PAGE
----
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Why do I need a biceps tenodesis for a labrum tear?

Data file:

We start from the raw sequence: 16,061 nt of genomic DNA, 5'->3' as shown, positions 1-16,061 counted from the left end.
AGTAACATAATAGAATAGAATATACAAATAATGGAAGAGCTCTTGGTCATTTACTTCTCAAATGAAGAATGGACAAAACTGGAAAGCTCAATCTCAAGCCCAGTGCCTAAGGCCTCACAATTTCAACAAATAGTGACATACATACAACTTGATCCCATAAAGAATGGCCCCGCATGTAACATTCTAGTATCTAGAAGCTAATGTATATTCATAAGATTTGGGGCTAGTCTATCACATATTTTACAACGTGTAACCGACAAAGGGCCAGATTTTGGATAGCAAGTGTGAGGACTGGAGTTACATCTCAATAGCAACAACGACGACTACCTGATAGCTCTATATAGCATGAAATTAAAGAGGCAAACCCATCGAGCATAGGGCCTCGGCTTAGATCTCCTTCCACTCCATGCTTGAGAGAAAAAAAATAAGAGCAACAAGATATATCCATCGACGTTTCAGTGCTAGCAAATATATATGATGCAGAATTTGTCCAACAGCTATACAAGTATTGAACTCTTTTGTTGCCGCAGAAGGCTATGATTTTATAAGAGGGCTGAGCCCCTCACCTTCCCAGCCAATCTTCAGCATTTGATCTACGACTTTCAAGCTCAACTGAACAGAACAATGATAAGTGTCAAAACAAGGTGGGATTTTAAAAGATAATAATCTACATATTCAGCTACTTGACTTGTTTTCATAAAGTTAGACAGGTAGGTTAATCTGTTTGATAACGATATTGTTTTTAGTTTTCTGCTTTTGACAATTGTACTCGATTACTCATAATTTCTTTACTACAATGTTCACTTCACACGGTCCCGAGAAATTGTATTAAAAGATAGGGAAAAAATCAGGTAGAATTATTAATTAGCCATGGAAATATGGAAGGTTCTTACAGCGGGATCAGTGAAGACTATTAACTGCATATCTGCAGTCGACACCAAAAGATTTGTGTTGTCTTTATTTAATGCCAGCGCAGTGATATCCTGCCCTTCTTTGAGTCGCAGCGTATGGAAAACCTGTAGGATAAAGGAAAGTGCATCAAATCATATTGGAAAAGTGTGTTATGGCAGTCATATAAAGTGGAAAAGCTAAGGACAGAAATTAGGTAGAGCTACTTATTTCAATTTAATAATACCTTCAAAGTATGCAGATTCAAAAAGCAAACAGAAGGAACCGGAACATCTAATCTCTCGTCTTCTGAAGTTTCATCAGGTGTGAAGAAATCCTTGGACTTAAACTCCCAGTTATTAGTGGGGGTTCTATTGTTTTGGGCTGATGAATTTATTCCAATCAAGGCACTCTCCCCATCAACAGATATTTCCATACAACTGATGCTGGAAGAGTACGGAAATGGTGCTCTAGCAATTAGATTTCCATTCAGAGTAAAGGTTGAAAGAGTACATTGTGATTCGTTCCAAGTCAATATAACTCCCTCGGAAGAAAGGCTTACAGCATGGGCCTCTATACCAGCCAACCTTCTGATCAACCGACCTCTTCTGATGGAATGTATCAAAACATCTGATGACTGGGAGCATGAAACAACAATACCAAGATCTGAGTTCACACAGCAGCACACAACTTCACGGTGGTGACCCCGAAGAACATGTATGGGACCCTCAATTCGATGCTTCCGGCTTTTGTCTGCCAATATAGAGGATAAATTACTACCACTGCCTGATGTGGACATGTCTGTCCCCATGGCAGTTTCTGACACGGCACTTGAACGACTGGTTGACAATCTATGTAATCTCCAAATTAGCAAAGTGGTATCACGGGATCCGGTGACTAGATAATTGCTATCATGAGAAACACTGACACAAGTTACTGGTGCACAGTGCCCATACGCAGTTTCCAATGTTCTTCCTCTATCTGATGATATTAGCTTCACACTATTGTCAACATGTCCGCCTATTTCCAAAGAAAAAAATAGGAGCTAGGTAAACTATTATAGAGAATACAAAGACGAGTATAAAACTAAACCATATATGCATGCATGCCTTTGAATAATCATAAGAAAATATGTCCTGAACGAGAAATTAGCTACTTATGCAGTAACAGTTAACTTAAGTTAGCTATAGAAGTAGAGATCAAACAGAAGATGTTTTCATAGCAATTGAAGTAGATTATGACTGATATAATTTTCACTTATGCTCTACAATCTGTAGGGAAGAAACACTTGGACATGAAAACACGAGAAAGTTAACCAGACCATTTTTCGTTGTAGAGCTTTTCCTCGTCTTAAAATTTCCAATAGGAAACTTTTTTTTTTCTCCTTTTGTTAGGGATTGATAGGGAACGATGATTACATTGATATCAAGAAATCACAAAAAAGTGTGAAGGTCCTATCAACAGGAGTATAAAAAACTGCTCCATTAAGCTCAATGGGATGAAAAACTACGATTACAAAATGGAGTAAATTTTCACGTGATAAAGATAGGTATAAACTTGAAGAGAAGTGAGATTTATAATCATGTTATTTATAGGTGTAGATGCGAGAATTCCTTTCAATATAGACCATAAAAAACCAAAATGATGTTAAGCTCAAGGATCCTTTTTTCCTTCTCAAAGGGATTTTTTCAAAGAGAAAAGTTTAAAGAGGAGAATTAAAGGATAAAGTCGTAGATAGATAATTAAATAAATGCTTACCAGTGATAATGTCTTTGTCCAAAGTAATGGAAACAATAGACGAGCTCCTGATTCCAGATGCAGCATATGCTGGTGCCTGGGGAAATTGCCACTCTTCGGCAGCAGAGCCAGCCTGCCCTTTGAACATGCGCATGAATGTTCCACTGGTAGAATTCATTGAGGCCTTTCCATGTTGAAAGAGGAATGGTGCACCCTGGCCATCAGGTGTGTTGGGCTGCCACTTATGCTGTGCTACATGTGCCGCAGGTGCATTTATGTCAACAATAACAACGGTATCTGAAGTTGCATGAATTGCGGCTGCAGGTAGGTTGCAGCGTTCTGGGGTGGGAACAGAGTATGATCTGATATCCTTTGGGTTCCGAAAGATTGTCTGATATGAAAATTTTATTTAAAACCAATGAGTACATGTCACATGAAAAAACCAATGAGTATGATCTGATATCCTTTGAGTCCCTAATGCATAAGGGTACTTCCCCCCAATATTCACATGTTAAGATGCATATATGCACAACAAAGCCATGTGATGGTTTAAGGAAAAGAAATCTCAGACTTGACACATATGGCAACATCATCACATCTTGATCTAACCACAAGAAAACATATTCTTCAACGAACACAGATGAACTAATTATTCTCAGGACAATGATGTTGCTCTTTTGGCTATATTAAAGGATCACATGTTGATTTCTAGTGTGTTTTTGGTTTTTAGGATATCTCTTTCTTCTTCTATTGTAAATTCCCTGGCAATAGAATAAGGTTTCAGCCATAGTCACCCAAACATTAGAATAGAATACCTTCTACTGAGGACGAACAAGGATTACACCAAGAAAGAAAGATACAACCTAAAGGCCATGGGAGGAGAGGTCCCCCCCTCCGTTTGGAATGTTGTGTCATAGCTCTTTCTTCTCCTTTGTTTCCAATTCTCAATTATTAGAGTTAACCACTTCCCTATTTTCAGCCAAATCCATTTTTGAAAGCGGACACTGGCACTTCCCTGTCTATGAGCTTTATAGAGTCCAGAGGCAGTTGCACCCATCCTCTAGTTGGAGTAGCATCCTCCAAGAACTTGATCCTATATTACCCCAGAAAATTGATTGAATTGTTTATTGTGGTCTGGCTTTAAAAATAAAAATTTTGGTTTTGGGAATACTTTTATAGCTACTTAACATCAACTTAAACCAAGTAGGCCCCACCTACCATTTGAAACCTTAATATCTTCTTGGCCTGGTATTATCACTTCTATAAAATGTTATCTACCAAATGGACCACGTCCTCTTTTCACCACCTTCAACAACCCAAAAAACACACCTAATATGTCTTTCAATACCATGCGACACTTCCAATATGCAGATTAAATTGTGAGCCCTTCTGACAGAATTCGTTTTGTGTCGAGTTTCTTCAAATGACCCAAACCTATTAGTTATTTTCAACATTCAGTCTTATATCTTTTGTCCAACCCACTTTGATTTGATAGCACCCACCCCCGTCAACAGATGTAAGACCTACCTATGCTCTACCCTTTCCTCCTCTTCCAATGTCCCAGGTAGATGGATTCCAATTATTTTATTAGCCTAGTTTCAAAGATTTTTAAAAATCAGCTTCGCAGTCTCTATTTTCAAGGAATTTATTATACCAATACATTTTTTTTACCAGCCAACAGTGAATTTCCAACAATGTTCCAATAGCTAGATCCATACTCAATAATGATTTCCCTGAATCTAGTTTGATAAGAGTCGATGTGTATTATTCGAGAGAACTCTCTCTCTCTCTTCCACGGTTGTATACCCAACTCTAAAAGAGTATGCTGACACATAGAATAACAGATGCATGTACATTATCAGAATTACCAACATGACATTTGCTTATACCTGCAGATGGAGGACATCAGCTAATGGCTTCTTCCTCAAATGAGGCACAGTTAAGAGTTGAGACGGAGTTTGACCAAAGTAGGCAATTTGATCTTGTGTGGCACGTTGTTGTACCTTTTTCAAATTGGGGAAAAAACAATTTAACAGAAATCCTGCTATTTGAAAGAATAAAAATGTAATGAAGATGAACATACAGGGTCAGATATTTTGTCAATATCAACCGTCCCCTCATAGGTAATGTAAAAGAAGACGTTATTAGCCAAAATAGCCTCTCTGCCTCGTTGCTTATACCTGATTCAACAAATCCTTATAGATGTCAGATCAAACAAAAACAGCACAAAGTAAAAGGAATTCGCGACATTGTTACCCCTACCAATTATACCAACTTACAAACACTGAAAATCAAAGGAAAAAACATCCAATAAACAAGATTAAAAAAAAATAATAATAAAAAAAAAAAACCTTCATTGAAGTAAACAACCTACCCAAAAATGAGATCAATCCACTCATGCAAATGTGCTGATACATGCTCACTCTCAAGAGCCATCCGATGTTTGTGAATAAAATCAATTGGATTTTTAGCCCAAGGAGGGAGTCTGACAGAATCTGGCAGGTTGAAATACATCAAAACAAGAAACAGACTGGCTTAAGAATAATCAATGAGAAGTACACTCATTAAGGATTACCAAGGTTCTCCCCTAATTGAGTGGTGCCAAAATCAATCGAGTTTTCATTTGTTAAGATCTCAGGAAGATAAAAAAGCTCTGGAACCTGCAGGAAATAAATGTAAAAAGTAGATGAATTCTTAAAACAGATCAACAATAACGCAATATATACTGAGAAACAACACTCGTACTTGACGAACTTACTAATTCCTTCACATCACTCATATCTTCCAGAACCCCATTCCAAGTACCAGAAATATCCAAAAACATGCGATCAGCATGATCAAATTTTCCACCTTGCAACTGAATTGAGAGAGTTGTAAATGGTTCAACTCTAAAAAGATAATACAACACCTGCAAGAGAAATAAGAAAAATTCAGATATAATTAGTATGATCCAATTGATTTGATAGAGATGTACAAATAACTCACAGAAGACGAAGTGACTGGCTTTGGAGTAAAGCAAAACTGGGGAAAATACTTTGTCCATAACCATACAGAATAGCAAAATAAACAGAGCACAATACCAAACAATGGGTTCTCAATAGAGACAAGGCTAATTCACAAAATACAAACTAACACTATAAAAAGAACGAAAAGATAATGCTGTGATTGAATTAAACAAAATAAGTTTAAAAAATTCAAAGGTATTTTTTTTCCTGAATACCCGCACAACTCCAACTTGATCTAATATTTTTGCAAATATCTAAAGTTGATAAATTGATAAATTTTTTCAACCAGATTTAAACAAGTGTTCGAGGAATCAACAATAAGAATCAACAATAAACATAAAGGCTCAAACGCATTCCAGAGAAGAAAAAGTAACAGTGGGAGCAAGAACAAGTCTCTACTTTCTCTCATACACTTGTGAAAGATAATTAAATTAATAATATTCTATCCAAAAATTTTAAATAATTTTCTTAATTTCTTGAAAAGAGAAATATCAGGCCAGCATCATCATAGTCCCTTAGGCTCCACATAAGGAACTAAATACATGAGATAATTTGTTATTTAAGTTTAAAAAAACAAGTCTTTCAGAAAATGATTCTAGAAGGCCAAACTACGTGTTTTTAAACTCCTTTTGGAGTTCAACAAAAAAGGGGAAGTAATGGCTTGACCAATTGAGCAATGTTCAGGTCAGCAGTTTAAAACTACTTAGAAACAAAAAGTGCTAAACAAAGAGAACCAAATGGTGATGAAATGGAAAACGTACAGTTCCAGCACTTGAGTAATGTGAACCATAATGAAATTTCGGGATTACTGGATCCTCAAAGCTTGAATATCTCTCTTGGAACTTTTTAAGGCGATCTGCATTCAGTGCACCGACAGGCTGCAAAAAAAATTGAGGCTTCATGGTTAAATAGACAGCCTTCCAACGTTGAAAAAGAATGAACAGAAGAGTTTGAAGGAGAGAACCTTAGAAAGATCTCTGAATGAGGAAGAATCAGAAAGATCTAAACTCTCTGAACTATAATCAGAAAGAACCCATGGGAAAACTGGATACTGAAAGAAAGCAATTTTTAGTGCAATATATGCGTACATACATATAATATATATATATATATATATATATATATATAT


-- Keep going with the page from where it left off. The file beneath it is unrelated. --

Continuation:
Based on your physical exam and after reviewing your MRI, we’ve come to conclusion that you have a superior labrum (SLAP) tear in your shoulder. Now what? There are many different ways to go about treating this condition. If you have been dealing with your symptoms for several months and have tried all conservative treatments (rest, ice, anti-inflammatories, physical therapy, cortisone injections) with no relief, then surgery may be your next best option. In order to determine what the most beneficial surgical option is for you, there are several important factors we take into account.  Unfortunately, one of the most important is your age. If you are 40 or older, recent research shows that the best treatment method is a biceps tenodesis. Patients older than 40 who have an arthroscopic labrum repair, tend to have difficulty restoring their normal range of motion, have more pain, and are less likely to return to their pre-injury activities when compared to similar patients who undergo biceps tenodesis. Young athletes and patients who have a single injury where they hurt their shoulder are usually better off with a labrum repair.   Now you’re probably thinking, why would you fix my biceps if my labrum is torn? This will make more sense after discussing the anatomy of your shoulder. To begin with, the shoulder is a ball and socket joint. The ball is the humeral head and the socket is the glenoid. Around the edge of the glenoid is the labrum, which helps deepen the socket and allows your shoulder to glide smoothly in all different ranges of motion. The biceps tendon then attaches at the top of the labrum. When you have a labrum tear sometimes your biceps tendon can be involved as well and be partially torn. If the biceps tendon is not involved and you only have a labrum tear, it can still be contributing to your pain by pulling on the labrum. With a biceps tenodesis, the biceps tendon is cut out of the shoulder joint from the top of the labrum and is reattached to the humerus (which ends up being right near your armpit).  The most common question we get once we describe this to patients is “Will my biceps work normally after this procedure?”  The answer is an unequivocal yes.  There is very little functional role for the biceps tendon in the shoulder joint.  But reattaching it assures that you will not lose any strength or range of motion. You will only be in a sling for about 3-4 weeks and will get started in physical therapy (PT) several days after surgery. You can expect to be in PT for about 3 months where they will work on restoring your range of motion and strength. After 3 months of PT you will be finished with treatment and back to mostly everything that you want to be doing. Overall patients do very well after this type of surgery but it is important to keep in mind that every patient is different and treated according to his or her condition. There can be several other issues with your shoulder that may need to be addressed at the time of surgery but this is something that will be discussed with you at your office visit. Before surgery we take everything into consideration (your diagnosis, age, activity level, lifestyle, etc.) to determine what treatment options are best for you. If you have any questions regarding your shoulder pain or about the biceps tenodesis procedure please call our office to make an appointment 201-493-8990.

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